Anton Chekhov's tragicomic plays, with their near plotless plots and subtext-rich dialogue, seem odd candidates for dance adaptations. But choreographer John Neumeier, who's created dance from texts by everyone from Shakespeare to Thomas Mann, has distilled the Russian master's The Seagull into a full-length ballet.
"It's really a different kind of ballet for us," says the National Ballet of Canada's Greta Hodgkinson, who dances the role of Arkadina, in Neumeier's version a prima ballerina instead of the grande dame of theatre she is in Chekhov's play.
"The ballet's very character-driven," she says. "It's not about what happens; it's about who it happens to. So it has been nice for us to inhabit these rich characters."
Neumeier has set the tangled love story in the world of dance, where classical movement comes up against a more avant-garde aesthetic. But during rehearsals with the company, he made it clear that he didn't want them to perform like dancers.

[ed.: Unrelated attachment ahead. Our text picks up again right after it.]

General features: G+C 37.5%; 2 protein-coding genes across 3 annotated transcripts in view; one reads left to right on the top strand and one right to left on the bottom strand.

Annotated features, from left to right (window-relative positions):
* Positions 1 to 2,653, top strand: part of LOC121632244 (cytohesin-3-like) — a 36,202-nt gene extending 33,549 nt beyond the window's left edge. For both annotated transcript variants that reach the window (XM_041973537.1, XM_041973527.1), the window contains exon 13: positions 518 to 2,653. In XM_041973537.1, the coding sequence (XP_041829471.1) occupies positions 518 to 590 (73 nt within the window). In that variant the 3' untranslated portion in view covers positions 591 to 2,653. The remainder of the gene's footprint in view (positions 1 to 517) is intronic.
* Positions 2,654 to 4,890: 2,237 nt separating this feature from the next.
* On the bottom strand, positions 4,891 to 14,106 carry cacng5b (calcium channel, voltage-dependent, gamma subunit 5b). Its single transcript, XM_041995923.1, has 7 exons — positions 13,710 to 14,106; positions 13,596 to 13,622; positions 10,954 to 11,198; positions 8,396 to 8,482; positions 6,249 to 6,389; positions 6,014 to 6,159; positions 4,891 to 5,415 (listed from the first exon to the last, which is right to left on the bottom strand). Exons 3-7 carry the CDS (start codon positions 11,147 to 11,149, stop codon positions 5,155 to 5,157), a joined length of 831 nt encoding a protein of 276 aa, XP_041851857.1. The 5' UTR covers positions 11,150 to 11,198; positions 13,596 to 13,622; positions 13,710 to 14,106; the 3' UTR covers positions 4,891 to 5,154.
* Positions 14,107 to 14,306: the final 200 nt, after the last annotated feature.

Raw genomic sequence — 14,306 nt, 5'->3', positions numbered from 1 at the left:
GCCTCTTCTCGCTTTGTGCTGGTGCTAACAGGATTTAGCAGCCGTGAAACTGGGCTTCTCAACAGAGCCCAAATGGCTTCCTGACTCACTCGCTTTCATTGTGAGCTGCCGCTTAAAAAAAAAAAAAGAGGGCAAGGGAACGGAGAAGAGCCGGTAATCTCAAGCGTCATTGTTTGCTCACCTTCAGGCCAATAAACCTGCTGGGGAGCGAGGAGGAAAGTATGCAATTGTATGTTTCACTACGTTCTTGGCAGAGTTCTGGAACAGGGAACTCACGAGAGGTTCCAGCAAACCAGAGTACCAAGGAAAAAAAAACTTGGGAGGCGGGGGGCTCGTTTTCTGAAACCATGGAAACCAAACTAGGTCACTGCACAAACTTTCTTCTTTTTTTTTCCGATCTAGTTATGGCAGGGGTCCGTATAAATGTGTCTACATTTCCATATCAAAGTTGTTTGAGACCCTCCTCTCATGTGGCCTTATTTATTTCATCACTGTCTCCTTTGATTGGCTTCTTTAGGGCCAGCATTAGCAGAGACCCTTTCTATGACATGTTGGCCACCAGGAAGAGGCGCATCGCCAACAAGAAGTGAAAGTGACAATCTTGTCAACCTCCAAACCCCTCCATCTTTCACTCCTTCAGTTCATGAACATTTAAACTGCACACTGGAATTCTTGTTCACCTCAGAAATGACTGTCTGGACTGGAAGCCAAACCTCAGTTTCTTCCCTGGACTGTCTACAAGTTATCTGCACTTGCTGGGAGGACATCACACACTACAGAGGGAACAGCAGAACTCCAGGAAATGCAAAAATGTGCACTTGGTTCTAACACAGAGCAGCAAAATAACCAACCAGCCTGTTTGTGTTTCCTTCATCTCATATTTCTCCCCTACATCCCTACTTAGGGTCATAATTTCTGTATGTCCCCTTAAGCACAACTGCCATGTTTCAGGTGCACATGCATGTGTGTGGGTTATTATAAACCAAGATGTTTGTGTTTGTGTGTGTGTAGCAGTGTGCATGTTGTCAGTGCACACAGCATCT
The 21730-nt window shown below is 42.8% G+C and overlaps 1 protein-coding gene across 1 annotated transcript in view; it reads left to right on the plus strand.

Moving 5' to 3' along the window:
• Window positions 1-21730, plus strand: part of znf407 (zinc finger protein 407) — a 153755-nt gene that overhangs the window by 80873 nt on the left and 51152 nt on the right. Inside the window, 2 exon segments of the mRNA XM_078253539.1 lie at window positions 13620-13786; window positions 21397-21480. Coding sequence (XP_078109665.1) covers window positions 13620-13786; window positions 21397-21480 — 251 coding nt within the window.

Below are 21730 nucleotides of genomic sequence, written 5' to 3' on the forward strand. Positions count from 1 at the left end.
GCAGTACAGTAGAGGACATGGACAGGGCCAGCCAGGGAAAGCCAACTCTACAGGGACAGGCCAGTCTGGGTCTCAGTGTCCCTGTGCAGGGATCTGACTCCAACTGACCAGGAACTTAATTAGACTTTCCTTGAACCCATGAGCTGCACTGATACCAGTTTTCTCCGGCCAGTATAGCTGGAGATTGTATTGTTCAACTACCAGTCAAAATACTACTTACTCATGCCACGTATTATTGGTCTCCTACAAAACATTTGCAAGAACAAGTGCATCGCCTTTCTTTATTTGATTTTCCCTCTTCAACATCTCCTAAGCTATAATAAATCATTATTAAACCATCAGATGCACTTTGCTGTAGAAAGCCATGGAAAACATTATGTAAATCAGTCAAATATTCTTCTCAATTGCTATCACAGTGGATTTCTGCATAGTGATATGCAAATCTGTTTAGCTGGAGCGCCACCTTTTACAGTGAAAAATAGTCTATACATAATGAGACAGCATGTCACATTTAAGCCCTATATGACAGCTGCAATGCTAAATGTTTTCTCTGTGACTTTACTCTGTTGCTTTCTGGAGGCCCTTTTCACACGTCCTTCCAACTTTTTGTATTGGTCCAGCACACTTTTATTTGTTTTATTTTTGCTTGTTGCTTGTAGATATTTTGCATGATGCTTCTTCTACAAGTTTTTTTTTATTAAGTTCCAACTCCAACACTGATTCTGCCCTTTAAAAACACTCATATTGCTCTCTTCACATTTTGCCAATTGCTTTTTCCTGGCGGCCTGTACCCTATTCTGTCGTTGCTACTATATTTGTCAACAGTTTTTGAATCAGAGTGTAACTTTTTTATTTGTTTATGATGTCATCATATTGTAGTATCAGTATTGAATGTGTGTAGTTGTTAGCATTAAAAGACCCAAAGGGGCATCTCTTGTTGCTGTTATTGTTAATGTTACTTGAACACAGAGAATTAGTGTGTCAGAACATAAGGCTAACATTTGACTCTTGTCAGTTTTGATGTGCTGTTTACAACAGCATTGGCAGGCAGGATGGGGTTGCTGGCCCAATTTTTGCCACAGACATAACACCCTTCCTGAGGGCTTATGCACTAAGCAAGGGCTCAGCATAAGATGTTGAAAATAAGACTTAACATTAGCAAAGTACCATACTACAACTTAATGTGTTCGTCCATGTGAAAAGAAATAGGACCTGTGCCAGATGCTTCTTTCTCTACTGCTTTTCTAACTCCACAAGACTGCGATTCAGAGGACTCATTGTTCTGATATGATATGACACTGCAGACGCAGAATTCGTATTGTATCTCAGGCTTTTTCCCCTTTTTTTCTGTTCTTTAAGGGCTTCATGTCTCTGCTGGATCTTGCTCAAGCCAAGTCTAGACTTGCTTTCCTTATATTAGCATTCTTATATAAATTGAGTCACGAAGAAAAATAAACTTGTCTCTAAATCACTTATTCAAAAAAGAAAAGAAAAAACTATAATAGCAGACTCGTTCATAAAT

"He wants us to be people out there," says Hodgkinson of that apparent contradiction. "Only when you inhabit the characters will an audience become interested. Any dancer can do an arabesque. But John wants to see us moving around the stage and jumping and leaping at each other, all without looking like we're classically trained dancers."
Sometimes the absence of movement can be as dramatic as any thrashing about.
"Stillness can give you an opportunity to look in another character's eyes - it gives the audience a moment to rest," she says. "It mimics life. Our lives are a series of stops and starts. If we were constantly moving, nothing would register for us. John's getting at something real.
"There are moments when we're trying to convey a very complex message, but it's not necessary to use a lot of steps to communicate it," she says. "Sometimes just a slow drag across the stage can put that across."
These days, life and art are intersecting for Hodgkinson. Last summer, she married company member Etienne Lavigne. The two partnered onstage for the first time during last Saturday's performance of Symphony In C.
"It hasn't really affected our work, and not a lot's changed in our lives," she says. "But it was nice to get away for a honeymoon. Two weeks in Hawaii. We're both very happy."